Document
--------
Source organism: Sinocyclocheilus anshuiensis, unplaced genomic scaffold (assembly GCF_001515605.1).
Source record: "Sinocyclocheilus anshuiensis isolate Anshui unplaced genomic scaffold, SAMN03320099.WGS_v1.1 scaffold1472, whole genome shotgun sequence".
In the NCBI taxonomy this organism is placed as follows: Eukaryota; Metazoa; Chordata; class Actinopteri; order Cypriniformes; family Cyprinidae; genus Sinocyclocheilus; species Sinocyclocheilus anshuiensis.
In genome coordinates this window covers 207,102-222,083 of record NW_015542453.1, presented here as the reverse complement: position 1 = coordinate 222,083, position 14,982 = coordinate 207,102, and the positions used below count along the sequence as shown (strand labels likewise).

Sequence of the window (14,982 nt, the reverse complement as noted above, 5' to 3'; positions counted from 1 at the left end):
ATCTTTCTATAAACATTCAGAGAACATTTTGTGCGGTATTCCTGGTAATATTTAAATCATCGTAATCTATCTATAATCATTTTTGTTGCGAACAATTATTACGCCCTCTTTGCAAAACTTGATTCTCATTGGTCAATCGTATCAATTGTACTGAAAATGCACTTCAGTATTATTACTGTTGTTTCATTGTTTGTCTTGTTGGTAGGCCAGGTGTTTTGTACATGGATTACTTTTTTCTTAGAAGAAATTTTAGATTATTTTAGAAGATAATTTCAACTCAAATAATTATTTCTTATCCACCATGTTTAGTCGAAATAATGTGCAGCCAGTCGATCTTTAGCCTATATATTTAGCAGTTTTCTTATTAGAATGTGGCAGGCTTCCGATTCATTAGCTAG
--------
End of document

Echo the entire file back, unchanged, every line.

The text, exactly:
Source organism: Sinocyclocheilus anshuiensis, unplaced genomic scaffold (assembly GCF_001515605.1).
Source record: "Sinocyclocheilus anshuiensis isolate Anshui unplaced genomic scaffold, SAMN03320099.WGS_v1.1 scaffold1472, whole genome shotgun sequence".
In the NCBI taxonomy this organism is placed as follows: Eukaryota; Metazoa; Chordata; class Actinopteri; order Cypriniformes; family Cyprinidae; genus Sinocyclocheilus; species Sinocyclocheilus anshuiensis.
In genome coordinates this window covers 207,102-222,083 of record NW_015542453.1, presented here as the reverse complement: position 1 = coordinate 222,083, position 14,982 = coordinate 207,102, and the positions used below count along the sequence as shown (strand labels likewise).

Sequence of the window (14,982 nt, the reverse complement as noted above, 5' to 3'; positions counted from 1 at the left end):
ATCTTTCTATAAACATTCAGAGAACATTTTGTGCGGTATTCCTGGTAATATTTAAATCATCGTAATCTATCTATAATCATTTTTGTTGCGAACAATTATTACGCCCTCTTTGCAAAACTTGATTCTCATTGGTCAATCGTATCAATTGTACTGAAAATGCACTTCAGTATTATTACTGTTGTTTCATTGTTTGTCTTGTTGGTAGGCCAGGTGTTTTGTACATGGATTACTTTTTTCTTAGAAGAAATTTTAGATTATTTTAGAAGATAATTTCAACTCAAATAATTATTTCTTATCCACCATGTTTAGTCGAAATAATGTGCAGCCAGTCGATCTTTAGCCTATATATTTAGCAGTTTTCTTATTAGAATGTGGCAGGCTTCCGATTCATTAGCTAG